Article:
Each sector sub-system provides the various beams for each of radar surveillance, high data rate communications, active radar protection and surveillance, interceptor missile guidance, passive surveillance and IFF interrogation. The various functions are prioritized by the control computer, and can all be performed simultaneously based on the prioritization and time sharing.
FIG. 1 is a block diagram of a multifunction millimeter-wave system that provides simultaneous and prioritized radar surveillance, high data rate digital communications, active radar protection, interceptor missile guidance, passive surveillance and IFF interrogation for a military vehicle, according to an embodiment of the present invention.
The following discussion of the present invention directed to a multifunction millimeter-wave system that simultaneously provides several millimeter-wave applications, including, but not limited to, high data rate digital communications including ad hoc networking, radar surveillance and active protection, passive surveillance, interceptor missile guidance and identification friend-or-foe interrogation, is merely exemplary in nature, and is in no way intended to limit the invention or its, applications or uses. For example, the multifunction system described herein has particular application for an armored military vehicle, but can be used in other military vehicles, and can possibly have commercial applications.
FIG. 1 is a block diagram of a multifunction millimeter-wave system 10 that provides a plurality of millimeter-wave functions, according to an embodiment of the present invention. As will be discussed in detail below, the system 10 can provide simultaneous and prioritized millimeter-wave operations necessary in a modern battlefield, and can be used in connection with a military vehicle, such as an armored vehicle. According to the invention, all of the operations would be performed in a common wide millimeter-wave band, such as 35-38 GHz for weather penetration purposes, where each separate operation is in a sub-band within that wide bandwidth.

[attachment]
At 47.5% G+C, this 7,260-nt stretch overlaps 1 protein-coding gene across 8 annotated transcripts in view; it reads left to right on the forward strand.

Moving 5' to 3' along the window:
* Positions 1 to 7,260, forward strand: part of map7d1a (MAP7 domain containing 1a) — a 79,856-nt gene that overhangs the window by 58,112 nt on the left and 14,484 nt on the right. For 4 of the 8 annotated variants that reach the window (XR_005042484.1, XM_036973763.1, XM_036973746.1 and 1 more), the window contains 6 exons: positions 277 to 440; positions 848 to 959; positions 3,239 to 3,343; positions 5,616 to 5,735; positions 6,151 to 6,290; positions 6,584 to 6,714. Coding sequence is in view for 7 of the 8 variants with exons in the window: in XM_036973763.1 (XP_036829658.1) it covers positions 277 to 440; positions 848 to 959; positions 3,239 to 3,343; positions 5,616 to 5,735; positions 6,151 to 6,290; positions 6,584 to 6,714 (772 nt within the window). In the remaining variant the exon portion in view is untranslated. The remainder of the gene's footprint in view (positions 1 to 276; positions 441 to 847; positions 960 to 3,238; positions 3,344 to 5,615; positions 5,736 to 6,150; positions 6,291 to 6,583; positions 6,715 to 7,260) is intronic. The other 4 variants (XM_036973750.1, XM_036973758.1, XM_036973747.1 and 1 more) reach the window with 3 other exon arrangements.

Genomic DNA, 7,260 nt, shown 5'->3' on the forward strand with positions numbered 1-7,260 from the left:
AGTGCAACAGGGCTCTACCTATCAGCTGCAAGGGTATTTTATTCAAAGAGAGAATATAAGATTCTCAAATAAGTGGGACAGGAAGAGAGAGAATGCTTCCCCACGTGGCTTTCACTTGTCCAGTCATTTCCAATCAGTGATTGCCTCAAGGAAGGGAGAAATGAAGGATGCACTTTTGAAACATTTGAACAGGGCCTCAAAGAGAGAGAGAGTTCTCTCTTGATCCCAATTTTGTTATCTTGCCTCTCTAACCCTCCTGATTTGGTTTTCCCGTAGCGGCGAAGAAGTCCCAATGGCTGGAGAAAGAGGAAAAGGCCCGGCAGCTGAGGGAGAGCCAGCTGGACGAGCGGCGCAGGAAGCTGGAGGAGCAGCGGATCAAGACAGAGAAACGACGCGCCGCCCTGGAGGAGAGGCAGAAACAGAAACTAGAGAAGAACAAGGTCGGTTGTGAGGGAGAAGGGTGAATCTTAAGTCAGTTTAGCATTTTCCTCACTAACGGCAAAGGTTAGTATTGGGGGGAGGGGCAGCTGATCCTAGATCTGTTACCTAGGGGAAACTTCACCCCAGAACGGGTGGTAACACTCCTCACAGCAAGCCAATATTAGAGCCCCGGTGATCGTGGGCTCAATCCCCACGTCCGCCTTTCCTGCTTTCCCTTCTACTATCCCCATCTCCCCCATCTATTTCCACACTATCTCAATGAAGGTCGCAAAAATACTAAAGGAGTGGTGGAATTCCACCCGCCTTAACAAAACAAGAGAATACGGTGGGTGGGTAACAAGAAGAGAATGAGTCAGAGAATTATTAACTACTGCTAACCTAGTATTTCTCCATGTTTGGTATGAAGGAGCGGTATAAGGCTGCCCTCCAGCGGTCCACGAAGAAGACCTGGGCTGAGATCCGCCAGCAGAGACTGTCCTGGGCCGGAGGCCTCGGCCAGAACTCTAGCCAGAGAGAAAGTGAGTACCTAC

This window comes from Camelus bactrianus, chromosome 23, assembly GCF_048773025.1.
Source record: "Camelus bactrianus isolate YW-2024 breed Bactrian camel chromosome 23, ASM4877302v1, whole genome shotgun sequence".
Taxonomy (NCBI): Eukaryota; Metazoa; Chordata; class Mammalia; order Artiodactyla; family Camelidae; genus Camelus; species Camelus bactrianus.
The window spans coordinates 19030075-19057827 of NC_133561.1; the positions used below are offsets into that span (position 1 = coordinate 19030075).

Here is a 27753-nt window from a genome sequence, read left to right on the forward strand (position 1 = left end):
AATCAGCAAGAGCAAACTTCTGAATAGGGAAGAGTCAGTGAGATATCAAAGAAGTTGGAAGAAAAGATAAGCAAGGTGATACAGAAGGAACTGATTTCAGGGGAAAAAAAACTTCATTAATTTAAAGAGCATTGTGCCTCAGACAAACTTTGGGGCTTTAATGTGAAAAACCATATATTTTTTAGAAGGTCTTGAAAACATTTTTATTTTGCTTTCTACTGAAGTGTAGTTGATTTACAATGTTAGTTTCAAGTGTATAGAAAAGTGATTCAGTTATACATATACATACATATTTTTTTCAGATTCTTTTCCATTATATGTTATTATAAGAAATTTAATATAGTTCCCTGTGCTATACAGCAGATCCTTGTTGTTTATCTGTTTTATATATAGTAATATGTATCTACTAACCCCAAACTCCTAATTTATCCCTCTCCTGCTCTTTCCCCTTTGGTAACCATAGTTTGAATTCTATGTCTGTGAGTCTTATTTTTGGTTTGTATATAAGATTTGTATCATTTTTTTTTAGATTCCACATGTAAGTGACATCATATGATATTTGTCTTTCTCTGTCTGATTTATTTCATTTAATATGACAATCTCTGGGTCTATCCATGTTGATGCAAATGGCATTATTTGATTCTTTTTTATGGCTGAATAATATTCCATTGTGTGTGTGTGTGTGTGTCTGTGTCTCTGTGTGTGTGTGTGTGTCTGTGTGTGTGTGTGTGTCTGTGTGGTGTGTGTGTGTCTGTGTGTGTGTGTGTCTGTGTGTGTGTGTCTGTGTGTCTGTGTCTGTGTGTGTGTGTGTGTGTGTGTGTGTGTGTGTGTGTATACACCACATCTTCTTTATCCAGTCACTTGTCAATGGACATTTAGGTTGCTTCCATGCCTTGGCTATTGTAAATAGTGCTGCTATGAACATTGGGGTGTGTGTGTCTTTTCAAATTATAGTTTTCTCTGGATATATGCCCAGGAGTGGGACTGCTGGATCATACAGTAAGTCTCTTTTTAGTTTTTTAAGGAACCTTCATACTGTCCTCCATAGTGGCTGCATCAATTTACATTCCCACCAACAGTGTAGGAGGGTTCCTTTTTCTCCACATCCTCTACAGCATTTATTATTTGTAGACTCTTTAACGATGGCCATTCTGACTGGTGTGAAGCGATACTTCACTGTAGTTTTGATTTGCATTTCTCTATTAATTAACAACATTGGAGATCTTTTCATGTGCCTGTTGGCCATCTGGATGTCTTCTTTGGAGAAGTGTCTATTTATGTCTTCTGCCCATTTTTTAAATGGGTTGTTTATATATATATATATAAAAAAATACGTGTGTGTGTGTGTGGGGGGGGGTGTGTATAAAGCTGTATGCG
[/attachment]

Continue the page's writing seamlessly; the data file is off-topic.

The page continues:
The various millimeter-wave functions provided by the system 10 include, but are not limited to, providing a 360° search radar beam for airborne and ground threats, providing high data rate (100 Mbps) digital communications, including mobile ad hoc networking, video transmission, multiple voice channels, etc., active radar protection for tracking direct fire threats based on optical sensor detections of gun flashes or plumes, active radar protection for search, detection and tracking of airborne threats, providing interceptor missile guidance for incoming threats, providing passive surveillance and providing IFF interrogation to determine whether a party is a friend or foe. Each of these operations is known in the art in a military environment in separate millimeter-wave systems. Applicant's invention is a multifunction system that is able to perform all of these operations, where several or all of the operations can be performed at once, and are prioritized based on known criteria.
The system 10 includes a plurality of azimuth sector sub-systems 12 which provide highly directed millimeter-wave beams for both transmission and reception purposes for a predetermined section of the battlefield. Typically, each azimuth sector sub-system 12 covers a 90°-120° azimuth sector of the 360° target area around the vehicle. Each sector sub-system 12 also covers the range from the horizon to the zenith. The system 10 includes three separate azimuth sector sub-systems 12, where each sector sub-system 12 would cover 120° in azimuth. However, other multifunction millimeter-wave systems can employ other number of azimuth sector sub-systems covering more or less of the target area within the scope of the present invention. Also, a sector sub-system can cover a different amount of the target area than other sector sub-systems in the system 10. Each sub-system 12 provides all of the separate functions discussed herein. As will be discussed below, each of the separate functions is prioritized on a sector-by-sector basis and are time shared between the three sector sub-systems 12.